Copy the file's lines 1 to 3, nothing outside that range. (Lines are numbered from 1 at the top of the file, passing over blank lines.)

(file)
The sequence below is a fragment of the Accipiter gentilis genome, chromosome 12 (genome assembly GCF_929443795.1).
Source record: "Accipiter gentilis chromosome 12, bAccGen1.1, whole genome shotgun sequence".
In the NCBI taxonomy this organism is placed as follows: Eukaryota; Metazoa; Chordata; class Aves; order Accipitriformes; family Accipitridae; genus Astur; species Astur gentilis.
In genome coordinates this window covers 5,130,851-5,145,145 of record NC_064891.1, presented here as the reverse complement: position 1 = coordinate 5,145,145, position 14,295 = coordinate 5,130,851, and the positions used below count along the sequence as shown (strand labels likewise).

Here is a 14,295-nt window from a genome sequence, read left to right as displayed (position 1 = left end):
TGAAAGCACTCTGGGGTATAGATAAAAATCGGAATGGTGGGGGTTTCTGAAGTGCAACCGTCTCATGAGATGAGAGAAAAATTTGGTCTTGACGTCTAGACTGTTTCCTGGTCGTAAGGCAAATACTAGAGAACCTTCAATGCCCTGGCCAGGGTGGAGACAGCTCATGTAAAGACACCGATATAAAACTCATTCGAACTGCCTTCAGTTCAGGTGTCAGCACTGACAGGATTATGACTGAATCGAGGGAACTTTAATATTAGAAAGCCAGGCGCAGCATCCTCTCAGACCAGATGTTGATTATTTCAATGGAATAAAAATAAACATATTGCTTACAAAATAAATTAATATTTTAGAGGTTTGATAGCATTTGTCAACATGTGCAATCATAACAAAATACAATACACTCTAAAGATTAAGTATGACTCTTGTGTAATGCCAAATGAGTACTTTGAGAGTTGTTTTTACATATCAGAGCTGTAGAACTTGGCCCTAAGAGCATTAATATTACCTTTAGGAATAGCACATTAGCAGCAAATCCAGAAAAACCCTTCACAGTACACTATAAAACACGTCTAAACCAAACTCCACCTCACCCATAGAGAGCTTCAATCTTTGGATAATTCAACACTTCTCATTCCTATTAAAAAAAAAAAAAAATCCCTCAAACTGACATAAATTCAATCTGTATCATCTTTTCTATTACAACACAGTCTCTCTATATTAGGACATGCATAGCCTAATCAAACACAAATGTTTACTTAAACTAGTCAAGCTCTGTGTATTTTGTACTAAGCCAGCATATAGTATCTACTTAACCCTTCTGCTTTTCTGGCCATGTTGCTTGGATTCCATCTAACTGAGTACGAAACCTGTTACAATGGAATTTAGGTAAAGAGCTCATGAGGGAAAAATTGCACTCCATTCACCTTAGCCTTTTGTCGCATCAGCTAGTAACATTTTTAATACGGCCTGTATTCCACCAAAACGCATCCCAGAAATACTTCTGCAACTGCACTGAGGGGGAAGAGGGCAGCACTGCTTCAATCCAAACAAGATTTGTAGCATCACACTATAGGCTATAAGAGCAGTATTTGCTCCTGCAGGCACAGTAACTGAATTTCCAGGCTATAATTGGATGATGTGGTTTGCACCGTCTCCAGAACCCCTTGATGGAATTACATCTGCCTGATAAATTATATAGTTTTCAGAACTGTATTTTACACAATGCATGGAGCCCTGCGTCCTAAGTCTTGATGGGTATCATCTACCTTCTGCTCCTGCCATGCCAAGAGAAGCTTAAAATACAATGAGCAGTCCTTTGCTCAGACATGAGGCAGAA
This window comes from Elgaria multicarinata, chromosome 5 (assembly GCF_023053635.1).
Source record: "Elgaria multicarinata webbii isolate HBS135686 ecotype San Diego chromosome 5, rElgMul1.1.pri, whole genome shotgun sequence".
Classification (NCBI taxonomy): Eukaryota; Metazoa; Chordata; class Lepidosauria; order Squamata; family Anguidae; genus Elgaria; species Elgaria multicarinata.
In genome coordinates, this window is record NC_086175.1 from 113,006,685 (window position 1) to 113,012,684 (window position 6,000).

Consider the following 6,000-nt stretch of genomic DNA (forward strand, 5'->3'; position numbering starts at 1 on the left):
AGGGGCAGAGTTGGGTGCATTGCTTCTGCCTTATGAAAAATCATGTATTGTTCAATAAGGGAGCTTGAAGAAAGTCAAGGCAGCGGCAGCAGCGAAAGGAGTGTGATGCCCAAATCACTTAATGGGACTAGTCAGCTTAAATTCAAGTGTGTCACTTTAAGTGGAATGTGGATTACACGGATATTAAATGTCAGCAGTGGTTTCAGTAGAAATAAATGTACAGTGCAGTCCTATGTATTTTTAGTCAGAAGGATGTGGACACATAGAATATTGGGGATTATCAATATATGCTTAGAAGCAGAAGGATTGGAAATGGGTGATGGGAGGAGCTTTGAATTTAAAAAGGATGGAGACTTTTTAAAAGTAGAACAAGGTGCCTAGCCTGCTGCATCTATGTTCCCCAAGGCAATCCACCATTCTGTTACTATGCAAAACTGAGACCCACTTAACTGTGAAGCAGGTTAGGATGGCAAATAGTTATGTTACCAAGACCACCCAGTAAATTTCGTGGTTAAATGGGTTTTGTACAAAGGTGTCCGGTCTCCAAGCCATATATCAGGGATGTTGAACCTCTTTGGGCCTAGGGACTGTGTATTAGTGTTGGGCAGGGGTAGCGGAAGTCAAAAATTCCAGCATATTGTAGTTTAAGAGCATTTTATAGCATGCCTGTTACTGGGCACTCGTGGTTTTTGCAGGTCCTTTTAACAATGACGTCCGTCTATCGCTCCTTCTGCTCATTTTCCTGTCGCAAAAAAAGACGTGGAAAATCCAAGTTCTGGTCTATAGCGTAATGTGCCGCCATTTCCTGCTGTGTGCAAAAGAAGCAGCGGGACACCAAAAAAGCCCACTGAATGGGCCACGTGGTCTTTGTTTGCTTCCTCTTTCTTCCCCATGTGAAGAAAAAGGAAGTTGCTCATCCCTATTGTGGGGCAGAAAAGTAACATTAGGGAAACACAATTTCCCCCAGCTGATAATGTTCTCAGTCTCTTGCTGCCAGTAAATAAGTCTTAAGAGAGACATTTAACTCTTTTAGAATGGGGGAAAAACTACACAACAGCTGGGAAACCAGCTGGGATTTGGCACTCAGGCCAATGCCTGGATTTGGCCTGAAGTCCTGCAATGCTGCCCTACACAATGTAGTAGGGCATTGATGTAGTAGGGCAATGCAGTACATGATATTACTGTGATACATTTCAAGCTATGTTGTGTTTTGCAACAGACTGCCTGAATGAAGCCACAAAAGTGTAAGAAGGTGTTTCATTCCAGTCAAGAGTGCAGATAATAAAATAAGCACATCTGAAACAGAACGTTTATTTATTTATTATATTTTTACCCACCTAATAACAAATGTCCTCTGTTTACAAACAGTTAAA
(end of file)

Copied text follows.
The sequence below is a fragment of the Accipiter gentilis genome, chromosome 12 (genome assembly GCF_929443795.1).
Source record: "Accipiter gentilis chromosome 12, bAccGen1.1, whole genome shotgun sequence".
In the NCBI taxonomy this organism is placed as follows: Eukaryota; Metazoa; Chordata; class Aves; order Accipitriformes; family Accipitridae; genus Astur; species Astur gentilis.